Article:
I want to introduce you to local author Bobby Nash. Nash is an award-winning author of novels, comic books, short stories, screenplays and more. He is also a member of the International Association of Media Tie-in Writers and International Thriller Writers. And on occasion he appears in movies and TV shows, usually standing behind your favorite actor.

I met Nash at the first annual Next Chapter Con in Ringgold. He has so many gritty action novels and graphic novels to choose from that I had to buy some for the library and get his contact information so I could get him to be a part of our author spotlight. To learn more about Nash, read on.

Question: Tell us about your writing process and the way you brainstorm story ideas.

Nash: I would love to say that I have a set way of doing things, but my schedule makes that difficult. I spend time at the writing desk every day. I may miss one here and there, but most days I’m in the office by one or two in the afternoon. I am not a morning person so I don’t get an early start unless I have to and even then, I’m probably grumbling about doing it. Ha! Ha!

My day starts with answering emails, checking stats, following up with conventions, interviews, podcasts, etc., doing a little promotion, and checking in on social media, which is also part of my promotion efforts. After that, I get in a few hours of writing time until time to make dinner. A few hours later, I return to the office for some nighttime writing until the early a.m. I watch a little TV before bed to help wind down. So far, this schedule works for me.

Q: What is your writing Kryptonite?

Nash: Nice, bright, shiny things that distract me. It’s really easy to get bogged down in social media or promotion, or whatever, and not actually accomplish any writing. All of the things I do are important to the job of being a writer, but there’s nothing to promote if you don’t write. Keeping myself focused is key.

Q: How did you celebrate the publishing of your first book?

Nash: I remember smiling for two solid weeks the day I held my first novel ("Evil Ways") in my hand. We didn’t celebrate big, which I kind of regret now. My family and I went out to dinner to celebrate. My parents did hold a book signing at their house not long after the novel came out and invited family and friends. That was fun.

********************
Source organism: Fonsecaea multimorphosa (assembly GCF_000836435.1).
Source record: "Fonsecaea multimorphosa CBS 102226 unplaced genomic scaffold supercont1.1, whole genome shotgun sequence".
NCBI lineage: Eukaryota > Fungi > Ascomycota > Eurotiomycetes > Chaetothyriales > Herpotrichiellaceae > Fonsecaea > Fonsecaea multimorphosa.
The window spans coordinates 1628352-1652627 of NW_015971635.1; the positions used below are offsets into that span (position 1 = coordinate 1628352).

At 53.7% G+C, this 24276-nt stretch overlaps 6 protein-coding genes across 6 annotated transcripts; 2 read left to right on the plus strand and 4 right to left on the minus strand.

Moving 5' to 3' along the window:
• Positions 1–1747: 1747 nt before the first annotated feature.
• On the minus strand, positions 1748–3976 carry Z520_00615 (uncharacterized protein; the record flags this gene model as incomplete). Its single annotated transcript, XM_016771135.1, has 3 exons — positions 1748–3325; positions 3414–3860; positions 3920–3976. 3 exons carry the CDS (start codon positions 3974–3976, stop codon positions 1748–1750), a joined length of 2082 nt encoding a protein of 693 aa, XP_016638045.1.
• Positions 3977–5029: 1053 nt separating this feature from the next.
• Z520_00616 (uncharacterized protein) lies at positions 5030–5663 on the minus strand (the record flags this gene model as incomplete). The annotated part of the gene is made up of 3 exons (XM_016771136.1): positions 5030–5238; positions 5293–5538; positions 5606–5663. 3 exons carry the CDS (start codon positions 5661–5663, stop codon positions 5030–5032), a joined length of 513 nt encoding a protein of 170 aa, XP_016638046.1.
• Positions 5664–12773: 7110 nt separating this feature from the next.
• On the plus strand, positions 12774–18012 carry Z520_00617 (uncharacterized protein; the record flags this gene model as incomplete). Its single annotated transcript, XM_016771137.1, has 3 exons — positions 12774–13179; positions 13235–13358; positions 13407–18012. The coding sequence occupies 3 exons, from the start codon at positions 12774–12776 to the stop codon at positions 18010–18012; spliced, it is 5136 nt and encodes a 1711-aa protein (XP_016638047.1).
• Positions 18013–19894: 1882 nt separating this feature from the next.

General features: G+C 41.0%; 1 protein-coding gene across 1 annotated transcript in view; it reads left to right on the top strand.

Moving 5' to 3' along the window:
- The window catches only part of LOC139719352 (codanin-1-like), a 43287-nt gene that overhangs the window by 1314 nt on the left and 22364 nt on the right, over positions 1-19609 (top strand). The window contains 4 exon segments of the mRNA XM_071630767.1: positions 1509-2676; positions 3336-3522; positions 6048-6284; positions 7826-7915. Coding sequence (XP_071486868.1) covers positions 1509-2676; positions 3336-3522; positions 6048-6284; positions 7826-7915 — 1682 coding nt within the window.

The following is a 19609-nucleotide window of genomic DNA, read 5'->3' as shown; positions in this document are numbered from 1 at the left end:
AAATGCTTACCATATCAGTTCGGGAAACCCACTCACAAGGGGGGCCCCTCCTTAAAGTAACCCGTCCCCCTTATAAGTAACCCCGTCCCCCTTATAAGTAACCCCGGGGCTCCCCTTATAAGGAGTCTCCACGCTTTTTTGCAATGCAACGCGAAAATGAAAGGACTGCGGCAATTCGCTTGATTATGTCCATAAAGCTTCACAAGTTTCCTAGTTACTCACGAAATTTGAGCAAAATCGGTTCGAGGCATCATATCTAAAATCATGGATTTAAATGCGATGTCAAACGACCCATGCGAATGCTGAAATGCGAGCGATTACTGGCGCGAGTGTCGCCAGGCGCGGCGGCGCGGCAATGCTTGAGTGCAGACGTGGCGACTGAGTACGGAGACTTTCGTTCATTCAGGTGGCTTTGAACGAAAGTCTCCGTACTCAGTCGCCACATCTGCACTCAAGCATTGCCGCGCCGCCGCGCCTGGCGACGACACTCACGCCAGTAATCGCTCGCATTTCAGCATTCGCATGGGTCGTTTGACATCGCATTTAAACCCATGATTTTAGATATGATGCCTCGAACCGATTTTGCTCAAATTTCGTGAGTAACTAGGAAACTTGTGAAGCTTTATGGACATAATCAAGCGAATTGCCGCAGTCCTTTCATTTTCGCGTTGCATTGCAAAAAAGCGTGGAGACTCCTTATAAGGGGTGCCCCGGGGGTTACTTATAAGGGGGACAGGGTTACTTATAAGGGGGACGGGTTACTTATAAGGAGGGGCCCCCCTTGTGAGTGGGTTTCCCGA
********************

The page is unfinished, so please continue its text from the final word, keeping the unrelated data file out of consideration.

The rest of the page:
Q: What other authors are you friends with, and how do they help you become a better writer?

Nash: I have been fortunate to meet and become friends with a number of writers over the years through conventions, online chats, signings, events, and this year, virtual panels. I won’t try to list names as there are many and I don’t want anyone to feel left out, but I will say that the writing community has been so very kind and welcoming to me. Even when I was starting out, there was no shortage of writers around offering me their congratulations and offering an ear if I had questions. I have tried to pay that same openness forward as much as possible.

Over the years, my writer friends have been great sounding boards for ideas, to help me work through problems, and to even talk me off a literary ledge when the words weren’t flowing or my characters stopped listening to me. That last one happens more often than you might imagine.

Q: If you were given the opportunity to form a book club with your favorite authors of all time, which legends or contemporary writers would you want to become a part of the club?

Nash: Oh, man. That would be tough. I would love to talk writing mystery/thrillers with Michael Connelly, Stephen J. Cannell, Mickey Spillane, Alex Kava, Michael Crichton and Donald J. Sobol. That would be a fun group.

Q: How do you think the concepts such as Kindle and ebooks have changed the present or future of reading?

Nash: In many cases, the advent of the ebook has opened up many avenues for indie authors because it has allowed them to get the books directly into the hands of readers. I also think that it is easier to tell a story in virtually any size with ebook instead of stretching to fit a certain number of pages in print. This way, you can let the story be however long, or short, it needs to be.